ASQ in the News: Media Mentions

Administrative Science Quarterly, owned and managed by the Samuel Curtis Johnson Graduate School of Management at Cornell University, has been at the cutting edge of organizational studies since the field began. This top-tier journal regularly publishes the best theoretical and empirical papers based on dissertations and on the evolving and new work of more established … Continue reading ASQ in the News: Media Mentions

Relying on Social Media to Assess Job Applicants: The Limitations

Recruiters rely heavily on technology and social media to promote new job openings, so then what happens when a promising candidate applies? Social media once again plays a role where the organization is tempted to locate the candidate's profile on Facebook.com or other sites. Ultimately, the strategy creates an interchangeable lens from personnel  to personal selection. The … Continue reading Relying on Social Media to Assess Job Applicants: The Limitations

Call for Papers: Social Marketing Quarterly

Social Marketing Quarterly is now accepting manuscripts on the special issue topic: Social Marketing for Policy, Systems, and Environmental Change. Please click on the picture above or here to view the additional guidelines for submitting. Don't forget to sign up for email alerts on the SMQ homepage!    

Measuring Organizational Legitimacy in Social Media

[We’re pleased to welcome author Michael Etter of the City University of London, UK. Etter recently published an article in Business & Society entitled “Measuring Organizational Legitimacy in Social Media: Assessing Citizens’ Judgments With Sentiment Analysis,” co-authored by Elanor Colleoni, Laura Illia, Katia Meggiorin, and Antonino D’Eugenio. From Etter:] Social media have given ordinary citizens the … Continue reading Measuring Organizational Legitimacy in Social Media

War, Exploration, and Interference: The Rise of Amateur Broadcasters

[The following post is re-blogged from Organizational Musings. Click here to view the original article. It is a commentary based on a recently published article in Administrative Science Quarterly entitled “Labor of Love: Amateurs and Lay-expertise Legitimation in the Early U.S. Radio Field,” co-authored by Grégoire Croidieu and Phillip H. Kim.  From Henrich Greve via … Continue reading War, Exploration, and Interference: The Rise of Amateur Broadcasters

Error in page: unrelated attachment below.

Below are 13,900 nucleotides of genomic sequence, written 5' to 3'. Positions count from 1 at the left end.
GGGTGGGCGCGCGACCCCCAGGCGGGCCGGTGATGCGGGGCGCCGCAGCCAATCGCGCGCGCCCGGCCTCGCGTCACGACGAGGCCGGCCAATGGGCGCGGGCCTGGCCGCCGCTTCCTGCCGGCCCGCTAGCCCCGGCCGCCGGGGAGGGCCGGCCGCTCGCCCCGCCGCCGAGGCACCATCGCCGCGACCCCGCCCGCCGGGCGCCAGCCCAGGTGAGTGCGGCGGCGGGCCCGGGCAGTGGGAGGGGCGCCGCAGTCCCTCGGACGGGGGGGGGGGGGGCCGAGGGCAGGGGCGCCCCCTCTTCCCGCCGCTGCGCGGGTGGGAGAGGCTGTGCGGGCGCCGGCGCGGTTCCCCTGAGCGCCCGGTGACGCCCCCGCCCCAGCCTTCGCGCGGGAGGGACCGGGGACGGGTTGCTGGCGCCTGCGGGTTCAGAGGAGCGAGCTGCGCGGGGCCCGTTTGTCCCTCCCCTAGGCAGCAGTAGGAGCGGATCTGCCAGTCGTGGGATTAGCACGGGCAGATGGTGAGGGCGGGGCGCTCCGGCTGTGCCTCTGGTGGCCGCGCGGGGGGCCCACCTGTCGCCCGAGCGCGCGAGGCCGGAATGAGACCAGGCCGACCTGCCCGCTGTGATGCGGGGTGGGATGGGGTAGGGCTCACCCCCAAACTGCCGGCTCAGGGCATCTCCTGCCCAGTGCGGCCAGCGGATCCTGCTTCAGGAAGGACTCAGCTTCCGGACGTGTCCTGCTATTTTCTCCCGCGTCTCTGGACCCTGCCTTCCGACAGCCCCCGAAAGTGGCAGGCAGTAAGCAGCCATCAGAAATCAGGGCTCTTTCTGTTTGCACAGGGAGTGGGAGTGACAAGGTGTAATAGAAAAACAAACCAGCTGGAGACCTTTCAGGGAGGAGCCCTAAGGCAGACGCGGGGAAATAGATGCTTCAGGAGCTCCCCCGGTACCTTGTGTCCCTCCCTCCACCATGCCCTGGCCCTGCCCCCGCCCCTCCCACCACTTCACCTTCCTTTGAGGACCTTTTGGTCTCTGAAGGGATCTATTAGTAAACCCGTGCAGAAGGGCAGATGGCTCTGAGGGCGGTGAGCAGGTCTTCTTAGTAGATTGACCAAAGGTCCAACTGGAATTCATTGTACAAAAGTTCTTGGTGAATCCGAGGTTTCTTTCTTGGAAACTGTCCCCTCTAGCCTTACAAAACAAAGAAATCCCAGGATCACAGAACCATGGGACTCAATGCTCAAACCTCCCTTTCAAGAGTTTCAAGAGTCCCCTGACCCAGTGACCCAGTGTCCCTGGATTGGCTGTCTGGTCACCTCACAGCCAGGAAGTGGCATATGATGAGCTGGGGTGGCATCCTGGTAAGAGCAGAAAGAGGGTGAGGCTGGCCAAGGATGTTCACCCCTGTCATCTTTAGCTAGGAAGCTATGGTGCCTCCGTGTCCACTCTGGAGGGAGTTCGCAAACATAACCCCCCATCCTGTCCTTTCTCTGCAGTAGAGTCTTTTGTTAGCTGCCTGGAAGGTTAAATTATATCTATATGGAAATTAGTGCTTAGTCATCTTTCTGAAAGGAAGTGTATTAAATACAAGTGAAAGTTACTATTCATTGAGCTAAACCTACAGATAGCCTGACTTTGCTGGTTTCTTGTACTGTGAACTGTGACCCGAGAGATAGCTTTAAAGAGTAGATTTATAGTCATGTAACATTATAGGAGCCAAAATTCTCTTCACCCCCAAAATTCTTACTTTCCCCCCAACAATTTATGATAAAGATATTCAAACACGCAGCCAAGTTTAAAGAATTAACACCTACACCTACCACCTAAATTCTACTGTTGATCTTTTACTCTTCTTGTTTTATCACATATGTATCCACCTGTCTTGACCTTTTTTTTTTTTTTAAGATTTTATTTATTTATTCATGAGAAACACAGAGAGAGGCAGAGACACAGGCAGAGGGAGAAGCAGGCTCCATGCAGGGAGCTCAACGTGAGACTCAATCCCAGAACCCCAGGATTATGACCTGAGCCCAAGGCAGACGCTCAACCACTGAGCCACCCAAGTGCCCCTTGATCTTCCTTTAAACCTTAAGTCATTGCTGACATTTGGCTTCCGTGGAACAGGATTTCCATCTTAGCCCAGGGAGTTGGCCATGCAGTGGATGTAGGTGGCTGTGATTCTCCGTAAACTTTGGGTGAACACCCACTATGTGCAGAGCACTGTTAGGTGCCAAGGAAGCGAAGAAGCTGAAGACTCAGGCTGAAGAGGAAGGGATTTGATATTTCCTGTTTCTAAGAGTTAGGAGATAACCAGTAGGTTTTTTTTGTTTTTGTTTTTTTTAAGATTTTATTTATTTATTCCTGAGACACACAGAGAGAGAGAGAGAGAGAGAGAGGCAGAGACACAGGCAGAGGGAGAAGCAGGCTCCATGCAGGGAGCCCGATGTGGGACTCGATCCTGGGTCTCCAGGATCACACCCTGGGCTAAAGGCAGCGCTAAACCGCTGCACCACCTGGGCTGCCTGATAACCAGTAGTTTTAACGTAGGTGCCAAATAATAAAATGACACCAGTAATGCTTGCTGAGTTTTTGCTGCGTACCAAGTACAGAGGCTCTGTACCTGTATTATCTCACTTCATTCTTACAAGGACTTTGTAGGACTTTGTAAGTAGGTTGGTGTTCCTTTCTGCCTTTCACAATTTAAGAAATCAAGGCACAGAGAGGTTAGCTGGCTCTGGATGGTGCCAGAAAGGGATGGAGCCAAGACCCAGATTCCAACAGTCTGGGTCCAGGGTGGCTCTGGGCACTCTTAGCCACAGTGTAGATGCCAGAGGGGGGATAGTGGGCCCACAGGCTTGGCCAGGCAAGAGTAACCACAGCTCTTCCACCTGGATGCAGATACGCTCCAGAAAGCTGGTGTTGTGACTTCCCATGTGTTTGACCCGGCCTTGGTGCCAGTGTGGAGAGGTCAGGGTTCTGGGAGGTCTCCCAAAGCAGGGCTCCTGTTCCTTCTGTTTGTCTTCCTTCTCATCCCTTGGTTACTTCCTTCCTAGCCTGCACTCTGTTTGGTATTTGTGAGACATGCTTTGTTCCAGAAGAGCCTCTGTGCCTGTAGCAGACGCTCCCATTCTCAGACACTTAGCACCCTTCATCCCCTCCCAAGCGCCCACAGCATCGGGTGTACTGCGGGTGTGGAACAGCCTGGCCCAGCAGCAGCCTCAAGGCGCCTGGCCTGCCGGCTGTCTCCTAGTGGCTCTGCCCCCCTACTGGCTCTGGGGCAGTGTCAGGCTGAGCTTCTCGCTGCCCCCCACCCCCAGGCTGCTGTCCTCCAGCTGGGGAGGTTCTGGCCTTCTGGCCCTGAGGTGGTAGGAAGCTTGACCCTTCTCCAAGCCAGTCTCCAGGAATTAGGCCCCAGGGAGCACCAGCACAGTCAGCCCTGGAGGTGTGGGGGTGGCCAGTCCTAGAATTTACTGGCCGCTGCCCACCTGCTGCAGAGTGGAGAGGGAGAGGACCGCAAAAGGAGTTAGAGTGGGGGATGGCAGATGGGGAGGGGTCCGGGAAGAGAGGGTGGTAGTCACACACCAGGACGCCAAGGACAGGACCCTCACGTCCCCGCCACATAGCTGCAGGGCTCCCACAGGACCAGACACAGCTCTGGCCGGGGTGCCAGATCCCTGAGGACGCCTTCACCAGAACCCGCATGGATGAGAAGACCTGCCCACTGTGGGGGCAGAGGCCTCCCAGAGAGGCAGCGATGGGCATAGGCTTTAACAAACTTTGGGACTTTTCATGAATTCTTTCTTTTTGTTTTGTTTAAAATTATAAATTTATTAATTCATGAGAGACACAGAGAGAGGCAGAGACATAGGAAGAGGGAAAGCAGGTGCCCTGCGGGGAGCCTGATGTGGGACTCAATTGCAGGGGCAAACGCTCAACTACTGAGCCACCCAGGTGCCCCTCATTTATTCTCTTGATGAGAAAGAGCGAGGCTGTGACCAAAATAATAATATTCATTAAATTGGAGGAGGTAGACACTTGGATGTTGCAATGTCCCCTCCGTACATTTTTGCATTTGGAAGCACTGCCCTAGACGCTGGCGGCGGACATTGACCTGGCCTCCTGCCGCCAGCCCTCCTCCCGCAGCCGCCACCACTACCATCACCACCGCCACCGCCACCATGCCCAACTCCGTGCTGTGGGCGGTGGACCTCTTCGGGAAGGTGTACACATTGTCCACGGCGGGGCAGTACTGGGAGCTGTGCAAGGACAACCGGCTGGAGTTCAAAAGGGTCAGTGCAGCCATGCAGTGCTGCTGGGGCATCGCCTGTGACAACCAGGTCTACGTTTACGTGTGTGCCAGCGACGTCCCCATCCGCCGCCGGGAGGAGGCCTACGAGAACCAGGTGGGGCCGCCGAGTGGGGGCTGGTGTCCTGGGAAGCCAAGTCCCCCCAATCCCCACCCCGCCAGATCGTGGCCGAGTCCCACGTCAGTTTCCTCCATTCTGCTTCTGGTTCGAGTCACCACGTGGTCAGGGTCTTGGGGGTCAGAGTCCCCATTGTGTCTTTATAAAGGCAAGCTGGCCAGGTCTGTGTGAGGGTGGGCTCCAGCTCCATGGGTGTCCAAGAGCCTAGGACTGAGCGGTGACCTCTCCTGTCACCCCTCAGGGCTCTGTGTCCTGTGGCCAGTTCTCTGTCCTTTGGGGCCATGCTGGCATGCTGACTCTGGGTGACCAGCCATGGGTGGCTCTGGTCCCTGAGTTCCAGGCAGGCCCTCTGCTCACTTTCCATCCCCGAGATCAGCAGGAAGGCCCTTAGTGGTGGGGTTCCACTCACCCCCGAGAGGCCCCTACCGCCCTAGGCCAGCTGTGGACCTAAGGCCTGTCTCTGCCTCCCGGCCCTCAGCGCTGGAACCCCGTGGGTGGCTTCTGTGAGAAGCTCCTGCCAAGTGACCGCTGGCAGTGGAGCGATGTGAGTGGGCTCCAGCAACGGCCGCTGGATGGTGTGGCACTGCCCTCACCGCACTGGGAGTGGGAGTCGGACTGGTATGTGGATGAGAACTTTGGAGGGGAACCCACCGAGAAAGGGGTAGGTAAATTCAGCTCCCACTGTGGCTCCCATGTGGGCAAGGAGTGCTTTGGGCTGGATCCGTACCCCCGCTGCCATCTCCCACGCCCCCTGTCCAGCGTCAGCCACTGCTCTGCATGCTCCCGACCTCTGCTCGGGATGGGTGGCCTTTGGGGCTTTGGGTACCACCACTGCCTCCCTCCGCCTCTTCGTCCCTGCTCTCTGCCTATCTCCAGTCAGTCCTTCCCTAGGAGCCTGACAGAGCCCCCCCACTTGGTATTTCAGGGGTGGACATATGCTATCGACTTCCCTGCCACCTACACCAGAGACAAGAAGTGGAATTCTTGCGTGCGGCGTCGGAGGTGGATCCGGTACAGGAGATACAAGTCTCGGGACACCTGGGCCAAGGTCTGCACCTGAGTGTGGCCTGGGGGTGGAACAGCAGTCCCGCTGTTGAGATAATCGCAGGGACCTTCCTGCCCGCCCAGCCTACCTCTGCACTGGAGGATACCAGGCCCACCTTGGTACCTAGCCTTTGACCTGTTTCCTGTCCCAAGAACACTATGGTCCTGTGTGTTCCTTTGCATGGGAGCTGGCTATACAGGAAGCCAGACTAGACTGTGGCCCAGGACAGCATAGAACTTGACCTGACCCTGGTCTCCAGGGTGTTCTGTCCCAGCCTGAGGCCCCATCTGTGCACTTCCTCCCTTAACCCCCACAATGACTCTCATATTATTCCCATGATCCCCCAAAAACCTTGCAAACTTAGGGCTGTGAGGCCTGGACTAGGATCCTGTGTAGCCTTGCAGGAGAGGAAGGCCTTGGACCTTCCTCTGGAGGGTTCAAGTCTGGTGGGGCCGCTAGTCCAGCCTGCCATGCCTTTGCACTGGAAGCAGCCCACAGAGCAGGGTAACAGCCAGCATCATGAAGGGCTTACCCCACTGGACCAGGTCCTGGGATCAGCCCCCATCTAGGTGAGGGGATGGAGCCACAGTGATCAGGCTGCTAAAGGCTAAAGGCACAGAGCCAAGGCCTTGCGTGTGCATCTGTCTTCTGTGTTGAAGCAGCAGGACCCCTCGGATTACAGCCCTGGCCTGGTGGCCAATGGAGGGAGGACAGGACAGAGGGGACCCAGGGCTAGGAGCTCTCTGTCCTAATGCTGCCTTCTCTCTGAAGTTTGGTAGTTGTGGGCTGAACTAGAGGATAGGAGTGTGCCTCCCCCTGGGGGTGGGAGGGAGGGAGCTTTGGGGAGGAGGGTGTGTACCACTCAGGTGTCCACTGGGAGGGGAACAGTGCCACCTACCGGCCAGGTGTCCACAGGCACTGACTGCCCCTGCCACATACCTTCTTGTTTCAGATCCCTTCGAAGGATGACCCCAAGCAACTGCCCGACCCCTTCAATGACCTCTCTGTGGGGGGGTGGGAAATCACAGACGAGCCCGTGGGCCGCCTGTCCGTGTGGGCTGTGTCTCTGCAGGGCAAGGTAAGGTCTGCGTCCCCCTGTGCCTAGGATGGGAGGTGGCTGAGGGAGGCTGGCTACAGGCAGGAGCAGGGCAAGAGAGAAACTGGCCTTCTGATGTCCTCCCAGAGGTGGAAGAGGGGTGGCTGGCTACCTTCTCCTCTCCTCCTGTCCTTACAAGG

How Superstitions May Impact Risky Behavior

Superstitions, particularly in Eastern cultures, often inform decisions, from the mundane to the life-changing. Existing research links a superstitious mindset to a higher likelihood of engaging in riskier behaviors, such as gambling. A new Social Marketing Quarterly article seeks to explore different styles of superstition and the way in which these styles may impact a tendency … Continue reading How Superstitions May Impact Risky Behavior

The Effect of Social Networking Sites’ Activities on Customers’ Well-Being

[We're pleased to welcome Seonjeong Lee, Assistant Professor at Kent State University in Hospitality Management. Lee recently published an article in Journal of Hospitality & Tourism Research entitled "The Effect of Social Networking Sites' Activities on Customers' Well-Being." From Lee:] What inspired you to be interested in this topic? With customers’ increased interests in their well-being, many hotels … Continue reading The Effect of Social Networking Sites’ Activities on Customers’ Well-Being

How Coca-Cola Uses Social Media to Promote Corporate Social Initiatives

What is the most effective way for companies to implement corporate social marketing (CSM)? In the Social Marketing Quarterly article "Examining Public Response to Corporate Social Initiative Types: A Quantitative Content Analysis of Coca-Cola's Social Media," authors Lucinda L. Austin and Barbara Miller Gaither suggest that the effectiveness depends upon the the corporate social initiative (CSI) type and … Continue reading How Coca-Cola Uses Social Media to Promote Corporate Social Initiatives

Social Networking Sites as an Emerging Organizational Form

Because the landscape of the digital industry is always changing, its organizational structures have to be more malleable in form; the development of this industry and its products has caused a departure from more rigid, traditional organizational structures. Among the newer structures, social networking sites (SNSs) have emerged as a significant area of study for … Continue reading Social Networking Sites as an Emerging Organizational Form

Pinterest as a Social Tool for the Classroom

As a social media site, Pinterest has long been used as a tool for sharing planning, brainstorming, and inspiration. The site has a reputation for harboring creative content, but Pinterest's applications as a social media site should not be exclusive to arts and crafts. Instead, it seems appropriate to find creative new ways to use … Continue reading Pinterest as a Social Tool for the Classroom